Amgen and its supportive amici complain that the Federal Circuit effectively created an unprecedented, heightened enablement standard for genus claims. Amgen asserts that the Federal Circuit’s “reach-the-full-scope” requirement delves into the irrelevant question of whether a skilled artisan could identify and make all embodiments that may fall within the scope of the claim with minimal “time and effort.” In essence, Amgen argues the Federal Circuit’s view of the relevance of the “quantity of experimentation” is misplaced. Instead, “quality of experimentation” is what is at issue in determining the presence of undue experimentation. According to Amgen, a quantitatively high burden does not necessarily equate to undue experimentation necessitating a lack of enablement finding. The amici believe patentees need not identify exactly which species within a genus will work – only that the genus is well-defined and the disclosure is sufficient for skilled artisans to make and use the claimed invention. A historical perspective of the enablement requirement and the Federal Circuit’s recent jurisprudence was published in an article titled “The Death of the Genus Claim” (35 Harv. J.L. & Tech. 1 (2021)), which is often cited in Amgen’s briefing.
Many believe Amgen’s position has merit. Enablement often boils down to: is the experimentation required to practice the claim undue or routine? If the experimentation is routine, then the claim is enabled. If the experimentation is undue, the claim is invalid for lack of enablement. Neither did the defendants establish nor the court find that a skilled artisan would engage in undue experimentation to make any antibody that fell within the scope of the claims. Instead, it was the quantity of experimentation that resulted in the invalidity finding. But the evidence suggests that the experimentation required was routine – engaging in standard antibody screening techniques known to skilled artisans.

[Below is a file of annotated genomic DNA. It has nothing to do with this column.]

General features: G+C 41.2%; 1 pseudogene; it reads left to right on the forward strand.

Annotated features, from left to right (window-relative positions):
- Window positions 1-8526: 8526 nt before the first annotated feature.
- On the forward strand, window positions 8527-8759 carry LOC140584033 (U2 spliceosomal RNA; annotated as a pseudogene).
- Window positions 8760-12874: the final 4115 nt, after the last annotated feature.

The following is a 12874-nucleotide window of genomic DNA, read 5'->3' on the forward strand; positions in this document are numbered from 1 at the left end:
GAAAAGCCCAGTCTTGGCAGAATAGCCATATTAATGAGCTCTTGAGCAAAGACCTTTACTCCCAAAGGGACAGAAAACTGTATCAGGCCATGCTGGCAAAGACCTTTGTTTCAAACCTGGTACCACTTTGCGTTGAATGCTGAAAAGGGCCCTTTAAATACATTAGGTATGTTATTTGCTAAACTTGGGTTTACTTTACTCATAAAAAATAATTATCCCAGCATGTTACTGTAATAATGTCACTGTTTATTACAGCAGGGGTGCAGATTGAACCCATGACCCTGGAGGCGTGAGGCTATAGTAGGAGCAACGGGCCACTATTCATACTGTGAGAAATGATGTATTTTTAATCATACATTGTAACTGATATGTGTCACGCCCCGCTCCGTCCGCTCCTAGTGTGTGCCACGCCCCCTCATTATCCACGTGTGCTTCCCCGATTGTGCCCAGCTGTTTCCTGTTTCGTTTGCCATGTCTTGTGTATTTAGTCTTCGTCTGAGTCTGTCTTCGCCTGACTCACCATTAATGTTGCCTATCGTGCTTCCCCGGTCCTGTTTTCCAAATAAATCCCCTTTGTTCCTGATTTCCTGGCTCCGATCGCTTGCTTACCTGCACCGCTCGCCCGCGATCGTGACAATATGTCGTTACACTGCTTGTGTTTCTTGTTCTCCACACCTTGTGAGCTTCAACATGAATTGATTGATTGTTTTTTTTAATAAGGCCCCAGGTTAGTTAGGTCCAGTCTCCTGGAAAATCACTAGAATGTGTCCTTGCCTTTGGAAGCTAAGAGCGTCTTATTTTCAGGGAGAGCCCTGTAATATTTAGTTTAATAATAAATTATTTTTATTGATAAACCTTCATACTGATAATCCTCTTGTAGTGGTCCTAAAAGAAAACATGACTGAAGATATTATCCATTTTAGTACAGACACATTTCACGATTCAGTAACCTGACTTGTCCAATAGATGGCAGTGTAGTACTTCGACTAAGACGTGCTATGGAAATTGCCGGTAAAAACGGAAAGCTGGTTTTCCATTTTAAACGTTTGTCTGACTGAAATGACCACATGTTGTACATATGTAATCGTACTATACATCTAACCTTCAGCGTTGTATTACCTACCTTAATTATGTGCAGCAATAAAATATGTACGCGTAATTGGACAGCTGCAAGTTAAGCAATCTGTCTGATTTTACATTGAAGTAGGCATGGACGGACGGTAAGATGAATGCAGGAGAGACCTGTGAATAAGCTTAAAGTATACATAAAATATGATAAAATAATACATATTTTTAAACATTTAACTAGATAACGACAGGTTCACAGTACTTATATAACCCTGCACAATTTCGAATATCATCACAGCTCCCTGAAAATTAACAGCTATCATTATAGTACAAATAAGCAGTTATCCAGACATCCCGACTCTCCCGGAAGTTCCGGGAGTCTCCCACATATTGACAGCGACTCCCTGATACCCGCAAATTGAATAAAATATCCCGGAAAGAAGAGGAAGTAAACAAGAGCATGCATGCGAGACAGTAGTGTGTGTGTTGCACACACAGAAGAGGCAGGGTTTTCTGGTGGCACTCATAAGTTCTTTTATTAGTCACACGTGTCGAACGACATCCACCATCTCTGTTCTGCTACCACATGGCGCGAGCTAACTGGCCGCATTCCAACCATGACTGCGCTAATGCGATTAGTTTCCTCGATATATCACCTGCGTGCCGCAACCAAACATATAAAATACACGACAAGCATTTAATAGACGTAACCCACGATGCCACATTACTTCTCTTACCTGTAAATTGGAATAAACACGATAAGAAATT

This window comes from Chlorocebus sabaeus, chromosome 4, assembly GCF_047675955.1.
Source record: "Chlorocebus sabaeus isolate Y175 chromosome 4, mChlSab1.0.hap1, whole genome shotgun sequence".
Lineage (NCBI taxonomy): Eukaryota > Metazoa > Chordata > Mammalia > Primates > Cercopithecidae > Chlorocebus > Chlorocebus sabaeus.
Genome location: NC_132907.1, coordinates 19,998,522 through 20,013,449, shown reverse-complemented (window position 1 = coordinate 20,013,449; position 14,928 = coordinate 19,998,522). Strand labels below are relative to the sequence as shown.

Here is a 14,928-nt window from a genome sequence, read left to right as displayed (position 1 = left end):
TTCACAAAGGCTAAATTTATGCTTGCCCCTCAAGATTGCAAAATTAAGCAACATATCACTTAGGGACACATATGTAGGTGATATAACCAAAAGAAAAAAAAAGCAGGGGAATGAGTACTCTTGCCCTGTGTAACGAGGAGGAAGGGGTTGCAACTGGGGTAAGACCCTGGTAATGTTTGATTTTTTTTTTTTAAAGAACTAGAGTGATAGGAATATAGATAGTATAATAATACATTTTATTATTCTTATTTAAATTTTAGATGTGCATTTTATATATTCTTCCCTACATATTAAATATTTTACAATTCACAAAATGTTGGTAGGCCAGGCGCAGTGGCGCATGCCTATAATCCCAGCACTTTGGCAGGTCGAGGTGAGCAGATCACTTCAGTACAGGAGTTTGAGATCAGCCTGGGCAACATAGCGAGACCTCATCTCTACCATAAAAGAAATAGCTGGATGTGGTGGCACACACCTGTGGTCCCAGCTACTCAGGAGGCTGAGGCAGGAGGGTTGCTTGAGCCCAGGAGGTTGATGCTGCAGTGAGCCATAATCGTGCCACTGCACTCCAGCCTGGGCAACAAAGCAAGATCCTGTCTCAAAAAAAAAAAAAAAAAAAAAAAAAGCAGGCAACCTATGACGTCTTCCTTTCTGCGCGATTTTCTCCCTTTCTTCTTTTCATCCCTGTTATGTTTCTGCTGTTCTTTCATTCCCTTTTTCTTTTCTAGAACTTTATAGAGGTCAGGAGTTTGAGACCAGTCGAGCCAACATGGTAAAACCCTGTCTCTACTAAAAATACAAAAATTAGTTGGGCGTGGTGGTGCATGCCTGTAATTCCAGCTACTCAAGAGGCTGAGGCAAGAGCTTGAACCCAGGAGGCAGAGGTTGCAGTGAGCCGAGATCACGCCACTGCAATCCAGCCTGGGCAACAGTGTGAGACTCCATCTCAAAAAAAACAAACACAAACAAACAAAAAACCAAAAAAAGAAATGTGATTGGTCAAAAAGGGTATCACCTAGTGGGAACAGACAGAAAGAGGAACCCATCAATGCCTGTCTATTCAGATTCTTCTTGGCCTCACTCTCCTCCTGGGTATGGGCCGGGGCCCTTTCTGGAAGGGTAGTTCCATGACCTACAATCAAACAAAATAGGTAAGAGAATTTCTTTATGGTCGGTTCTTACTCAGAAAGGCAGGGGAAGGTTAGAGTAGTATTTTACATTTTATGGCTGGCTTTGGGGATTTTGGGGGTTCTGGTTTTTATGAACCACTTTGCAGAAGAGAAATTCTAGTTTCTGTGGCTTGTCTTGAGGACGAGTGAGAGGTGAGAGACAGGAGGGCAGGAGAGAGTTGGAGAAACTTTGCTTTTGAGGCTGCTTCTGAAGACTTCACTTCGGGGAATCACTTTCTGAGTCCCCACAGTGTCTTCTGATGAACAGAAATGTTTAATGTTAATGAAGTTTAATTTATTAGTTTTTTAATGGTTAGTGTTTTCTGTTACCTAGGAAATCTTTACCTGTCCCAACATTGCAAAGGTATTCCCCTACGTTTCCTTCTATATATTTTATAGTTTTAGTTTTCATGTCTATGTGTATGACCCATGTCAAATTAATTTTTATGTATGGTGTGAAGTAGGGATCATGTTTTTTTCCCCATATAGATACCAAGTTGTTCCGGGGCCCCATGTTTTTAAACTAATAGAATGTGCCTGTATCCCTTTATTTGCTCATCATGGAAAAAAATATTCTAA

The heart of Amgen’s invention was disrupting a critical binding site. It found that binding site and claimed binding proteins that were complementary. The specific structure identity of the binding protein was not critical to this invention. Nevertheless, Amgen disclosed 26 such structures. To require a full recitation of all the binding proteins that bind to that epitope would require additional resources and potentially delay further discoveries to advance modern medicine.
This heightened enablement standard could also extend beyond the pharmaceutical and biotechnology industries. For example, consider a complicated machine that is claimed using a generic term like “processor” or “sleeve.” If constructing the variations of this complicated machine that fall within the scope of these generic terms would take “substantial time and effort,” the claim would be invalid under the Federal Circuit’s “reach-the-full-scope” enablement standard focusing on the quantity of experimentation required.
The Supreme Court’s decision will hopefully provide clarity on whether a heightened enablement standard for genus claims is warranted. And if the Federal Circuit’s test is endorsed, patent practitioners will have to adapt their drafting strategies accordingly.